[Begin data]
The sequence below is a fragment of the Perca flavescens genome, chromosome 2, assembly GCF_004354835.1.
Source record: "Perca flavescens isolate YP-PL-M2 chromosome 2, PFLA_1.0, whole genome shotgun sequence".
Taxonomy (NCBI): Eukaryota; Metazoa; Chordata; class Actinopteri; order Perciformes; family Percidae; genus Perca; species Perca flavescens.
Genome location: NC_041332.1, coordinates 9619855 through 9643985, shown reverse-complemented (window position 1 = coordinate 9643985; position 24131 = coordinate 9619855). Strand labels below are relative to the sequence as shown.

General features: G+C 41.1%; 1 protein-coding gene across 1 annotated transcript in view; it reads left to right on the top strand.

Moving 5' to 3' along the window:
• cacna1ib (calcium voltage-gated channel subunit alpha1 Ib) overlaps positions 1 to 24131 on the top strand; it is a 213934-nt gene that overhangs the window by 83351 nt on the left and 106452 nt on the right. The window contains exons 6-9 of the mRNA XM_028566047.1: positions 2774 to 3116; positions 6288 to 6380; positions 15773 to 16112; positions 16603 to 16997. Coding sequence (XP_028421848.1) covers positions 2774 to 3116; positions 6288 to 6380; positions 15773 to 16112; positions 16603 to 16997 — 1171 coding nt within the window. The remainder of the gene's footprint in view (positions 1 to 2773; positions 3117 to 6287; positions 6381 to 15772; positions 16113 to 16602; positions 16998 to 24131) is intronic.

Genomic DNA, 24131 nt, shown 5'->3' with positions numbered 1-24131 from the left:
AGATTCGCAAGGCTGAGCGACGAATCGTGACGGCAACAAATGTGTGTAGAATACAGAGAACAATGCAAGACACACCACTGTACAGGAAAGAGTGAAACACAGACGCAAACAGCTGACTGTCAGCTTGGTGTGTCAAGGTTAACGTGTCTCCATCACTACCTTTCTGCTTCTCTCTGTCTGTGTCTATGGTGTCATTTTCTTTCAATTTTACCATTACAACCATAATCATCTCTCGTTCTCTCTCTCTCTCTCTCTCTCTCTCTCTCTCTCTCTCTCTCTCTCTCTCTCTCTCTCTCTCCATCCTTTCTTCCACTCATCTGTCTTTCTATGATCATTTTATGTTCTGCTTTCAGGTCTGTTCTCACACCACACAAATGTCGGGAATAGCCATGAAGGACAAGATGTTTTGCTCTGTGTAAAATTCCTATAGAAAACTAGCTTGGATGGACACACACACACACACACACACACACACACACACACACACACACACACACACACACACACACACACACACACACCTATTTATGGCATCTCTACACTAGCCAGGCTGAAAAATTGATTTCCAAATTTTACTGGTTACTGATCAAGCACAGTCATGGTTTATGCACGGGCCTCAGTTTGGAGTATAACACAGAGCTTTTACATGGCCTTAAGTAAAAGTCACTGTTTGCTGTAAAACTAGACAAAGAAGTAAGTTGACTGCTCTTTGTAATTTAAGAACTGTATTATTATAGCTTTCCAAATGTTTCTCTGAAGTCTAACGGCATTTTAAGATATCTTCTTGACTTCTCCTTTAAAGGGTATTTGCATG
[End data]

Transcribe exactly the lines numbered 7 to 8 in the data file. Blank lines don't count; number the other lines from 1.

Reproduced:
• cacna1ib (calcium voltage-gated channel subunit alpha1 Ib) overlaps positions 1 to 24131 on the top strand; it is a 213934-nt gene that overhangs the window by 83351 nt on the left and 106452 nt on the right. The window contains exons 6-9 of the mRNA XM_028566047.1: positions 2774 to 3116; positions 6288 to 6380; positions 15773 to 16112; positions 16603 to 16997. Coding sequence (XP_028421848.1) covers positions 2774 to 3116; positions 6288 to 6380; positions 15773 to 16112; positions 16603 to 16997 — 1171 coding nt within the window. The remainder of the gene's footprint in view (positions 1 to 2773; positions 3117 to 6287; positions 6381 to 15772; positions 16113 to 16602; positions 16998 to 24131) is intronic.

Genomic DNA, 24131 nt, shown 5'->3' with positions numbered 1-24131 from the left: